[Anna Giaritelli | Washington Examiner] A federal judge on Tuesday dealt a blow to President Barack Obama’s presidential center in Chicago by allowing a lawsuit against the project to continue.
Protect Our Parks, Inc., along with conservation and historical groups, sued last May to stop the center from being built on historic, lakefront parkland in Chicago. The Obama Foundation is trying to build a $500 million presidential center on that land, and opponents are trying to keep the project out of Jackson Park, which is nearly as old as Central Park in New York City.
“We are not opposing construction of the Obama Presidential Center, as long as it’s not in historic Jackson Park,” said Herbert Caplan, Protect Our Parks founder.
That group and other opponents are trying to stop the Obama Foundation from building a 230-feet-tall center in the park. And on Tuesday, Judge John Robert Blakey of the U.S. District Court for the Northern District of Illinois rejected a motion by the city of Chicago to dismiss the lawsuit, allowing it to continue.
The Obama Presidential Center is being proposed on federal land that was deemed by the government in 2012 to be inappropriate for construction. The groups said the foundation could have purchased private land or gone about getting public land differently, but chose to lock down 20 acres of Jackson Park on Chicago’s south side.
“The Obama Foundation and the University of Chicago created this controversy by insisting on the confiscation of public parkland,” Charles A. Birnbaum, president and CEO of The Cultural Landscape Foundation, said in a statement. “The Obama Foundation could make this issue go away by using vacant and/or city-owned land on the South Side for the Obama Presidential Center (which is planned to be a private facility rather than a presidential library administered by the National Archives), or, better still, land owned by the University of Chicago, which submitted the winning bid to host the Center.”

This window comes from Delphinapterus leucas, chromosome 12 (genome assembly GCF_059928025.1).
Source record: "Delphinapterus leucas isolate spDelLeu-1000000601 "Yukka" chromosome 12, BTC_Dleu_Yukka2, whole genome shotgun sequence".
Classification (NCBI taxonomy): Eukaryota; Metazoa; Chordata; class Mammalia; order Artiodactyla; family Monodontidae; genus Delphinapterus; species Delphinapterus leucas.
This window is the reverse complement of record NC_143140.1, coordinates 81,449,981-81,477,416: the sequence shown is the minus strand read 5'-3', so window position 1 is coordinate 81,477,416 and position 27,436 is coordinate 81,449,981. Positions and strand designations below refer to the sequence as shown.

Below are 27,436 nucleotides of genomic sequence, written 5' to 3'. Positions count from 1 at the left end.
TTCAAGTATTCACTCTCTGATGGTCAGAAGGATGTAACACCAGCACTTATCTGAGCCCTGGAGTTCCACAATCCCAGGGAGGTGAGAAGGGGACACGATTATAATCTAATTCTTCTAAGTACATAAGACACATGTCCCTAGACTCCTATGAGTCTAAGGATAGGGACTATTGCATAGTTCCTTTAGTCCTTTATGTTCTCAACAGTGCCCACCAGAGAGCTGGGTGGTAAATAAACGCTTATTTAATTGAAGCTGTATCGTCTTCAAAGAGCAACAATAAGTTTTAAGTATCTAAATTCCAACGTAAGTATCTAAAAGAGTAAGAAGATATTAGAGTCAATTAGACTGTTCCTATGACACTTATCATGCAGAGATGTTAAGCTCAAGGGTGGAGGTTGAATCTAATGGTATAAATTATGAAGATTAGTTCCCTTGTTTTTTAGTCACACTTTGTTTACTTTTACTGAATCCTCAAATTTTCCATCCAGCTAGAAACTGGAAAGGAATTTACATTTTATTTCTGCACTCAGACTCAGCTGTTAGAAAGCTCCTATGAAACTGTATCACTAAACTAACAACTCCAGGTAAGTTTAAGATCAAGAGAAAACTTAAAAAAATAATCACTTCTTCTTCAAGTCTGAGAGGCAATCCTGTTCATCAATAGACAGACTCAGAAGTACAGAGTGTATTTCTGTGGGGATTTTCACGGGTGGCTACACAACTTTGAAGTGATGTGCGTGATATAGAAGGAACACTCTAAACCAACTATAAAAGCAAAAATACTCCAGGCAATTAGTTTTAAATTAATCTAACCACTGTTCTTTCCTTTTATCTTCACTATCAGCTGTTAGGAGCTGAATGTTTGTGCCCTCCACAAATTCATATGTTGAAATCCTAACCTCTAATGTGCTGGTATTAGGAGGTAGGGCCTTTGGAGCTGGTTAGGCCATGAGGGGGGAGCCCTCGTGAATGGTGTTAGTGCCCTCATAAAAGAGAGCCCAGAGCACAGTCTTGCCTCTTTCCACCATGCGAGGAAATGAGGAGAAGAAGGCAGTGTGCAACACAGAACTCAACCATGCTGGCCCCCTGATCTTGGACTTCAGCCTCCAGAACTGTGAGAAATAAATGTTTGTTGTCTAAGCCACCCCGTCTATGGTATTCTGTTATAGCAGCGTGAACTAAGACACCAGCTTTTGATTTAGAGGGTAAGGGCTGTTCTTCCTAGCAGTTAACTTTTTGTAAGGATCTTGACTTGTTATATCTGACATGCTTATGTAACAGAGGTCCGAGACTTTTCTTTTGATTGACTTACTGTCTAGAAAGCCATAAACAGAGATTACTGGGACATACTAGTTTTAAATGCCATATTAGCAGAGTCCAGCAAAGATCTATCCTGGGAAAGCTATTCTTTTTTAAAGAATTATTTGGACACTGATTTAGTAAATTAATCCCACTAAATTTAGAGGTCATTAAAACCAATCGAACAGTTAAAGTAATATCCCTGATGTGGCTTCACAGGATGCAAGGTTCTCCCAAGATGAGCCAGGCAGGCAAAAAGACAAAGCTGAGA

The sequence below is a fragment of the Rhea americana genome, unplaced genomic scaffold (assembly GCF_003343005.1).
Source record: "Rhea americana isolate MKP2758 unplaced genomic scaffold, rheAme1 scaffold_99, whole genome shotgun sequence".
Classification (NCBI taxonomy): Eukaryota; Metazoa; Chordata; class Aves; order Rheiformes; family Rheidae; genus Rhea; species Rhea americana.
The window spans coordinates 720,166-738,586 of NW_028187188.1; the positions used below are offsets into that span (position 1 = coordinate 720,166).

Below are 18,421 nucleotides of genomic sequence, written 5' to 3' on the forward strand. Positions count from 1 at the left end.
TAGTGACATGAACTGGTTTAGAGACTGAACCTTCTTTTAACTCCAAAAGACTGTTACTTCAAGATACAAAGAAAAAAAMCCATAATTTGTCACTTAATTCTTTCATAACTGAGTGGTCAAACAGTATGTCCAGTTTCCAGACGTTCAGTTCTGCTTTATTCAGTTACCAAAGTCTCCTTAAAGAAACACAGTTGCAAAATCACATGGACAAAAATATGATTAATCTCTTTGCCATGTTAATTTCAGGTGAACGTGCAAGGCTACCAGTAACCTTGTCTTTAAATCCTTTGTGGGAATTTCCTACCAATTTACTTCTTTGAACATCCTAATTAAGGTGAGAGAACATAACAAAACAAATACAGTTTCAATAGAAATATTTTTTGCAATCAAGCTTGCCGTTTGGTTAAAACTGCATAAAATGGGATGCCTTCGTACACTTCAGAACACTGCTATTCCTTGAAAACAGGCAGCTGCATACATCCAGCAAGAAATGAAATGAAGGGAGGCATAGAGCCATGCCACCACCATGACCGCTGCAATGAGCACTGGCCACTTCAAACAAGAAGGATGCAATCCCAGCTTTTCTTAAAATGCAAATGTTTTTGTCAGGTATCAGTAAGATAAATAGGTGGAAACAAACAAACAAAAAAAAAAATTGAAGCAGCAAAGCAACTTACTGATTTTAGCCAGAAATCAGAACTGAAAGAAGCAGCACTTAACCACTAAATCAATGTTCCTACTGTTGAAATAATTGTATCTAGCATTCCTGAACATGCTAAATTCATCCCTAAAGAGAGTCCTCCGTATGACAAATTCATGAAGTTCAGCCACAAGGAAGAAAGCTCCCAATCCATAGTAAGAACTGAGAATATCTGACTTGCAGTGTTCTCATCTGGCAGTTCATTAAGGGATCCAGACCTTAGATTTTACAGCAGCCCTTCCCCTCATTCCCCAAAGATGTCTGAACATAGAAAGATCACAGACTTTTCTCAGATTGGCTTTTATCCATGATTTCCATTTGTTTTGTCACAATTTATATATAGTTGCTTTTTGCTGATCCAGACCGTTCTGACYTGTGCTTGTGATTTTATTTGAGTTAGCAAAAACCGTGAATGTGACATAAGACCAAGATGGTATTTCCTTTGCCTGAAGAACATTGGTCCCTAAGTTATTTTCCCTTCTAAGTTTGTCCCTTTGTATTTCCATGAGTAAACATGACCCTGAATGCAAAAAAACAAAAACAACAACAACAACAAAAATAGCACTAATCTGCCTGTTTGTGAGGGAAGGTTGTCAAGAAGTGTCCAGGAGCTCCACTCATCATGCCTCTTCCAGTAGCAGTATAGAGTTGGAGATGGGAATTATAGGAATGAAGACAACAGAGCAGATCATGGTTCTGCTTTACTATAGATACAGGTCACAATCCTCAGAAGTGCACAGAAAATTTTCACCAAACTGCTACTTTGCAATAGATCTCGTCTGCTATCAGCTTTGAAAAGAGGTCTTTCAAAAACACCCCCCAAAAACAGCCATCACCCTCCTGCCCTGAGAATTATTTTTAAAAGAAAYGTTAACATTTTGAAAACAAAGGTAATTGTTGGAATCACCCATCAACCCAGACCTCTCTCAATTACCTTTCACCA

The judge’s ruling means the hearing determining the parameters for discovery in the case will take place Feb. 27. Because discovery may take months, the judge’s decision will delay construction on the center even if it is later approved.
Groundbreaking on the project was already pushed back last July following a second delay in the federal review process of the request for the public land.
The Obama Foundation had originally proposed in 2015 having National Archives oversee the project when it was supposed to be just a library. But the project evolved into the current $500 million development, and the lawsuit called the plan changes an “institutional bait and switch.”
The Chicago City Council voted last June to allow 19.3 acres of Chicago Park District land in Jackson Park to be leased by the city to the Obama Foundation. The park is near the Museum of Science and Industry, Lake Michigan, and the eastern edge of the university campus, where Obama taught constitutional law.
The Obama Foundation has not disclosed how much it will have to pay for the land or why it selected the historic land instead of privately owned lots for sale. But two conservation experts with knowledge of the legal land transfer process told the Washington Examinerthe city will charge Obama close to nothing for the land.
The lawsuit also stated the Park District does not have the right “to transfer valuable public trust land for virtually no compensatory return.”
[Editor’s Note: This article was written by Anna Giaritelli and originally published at the Washington Examiner. Title changed by P&P.]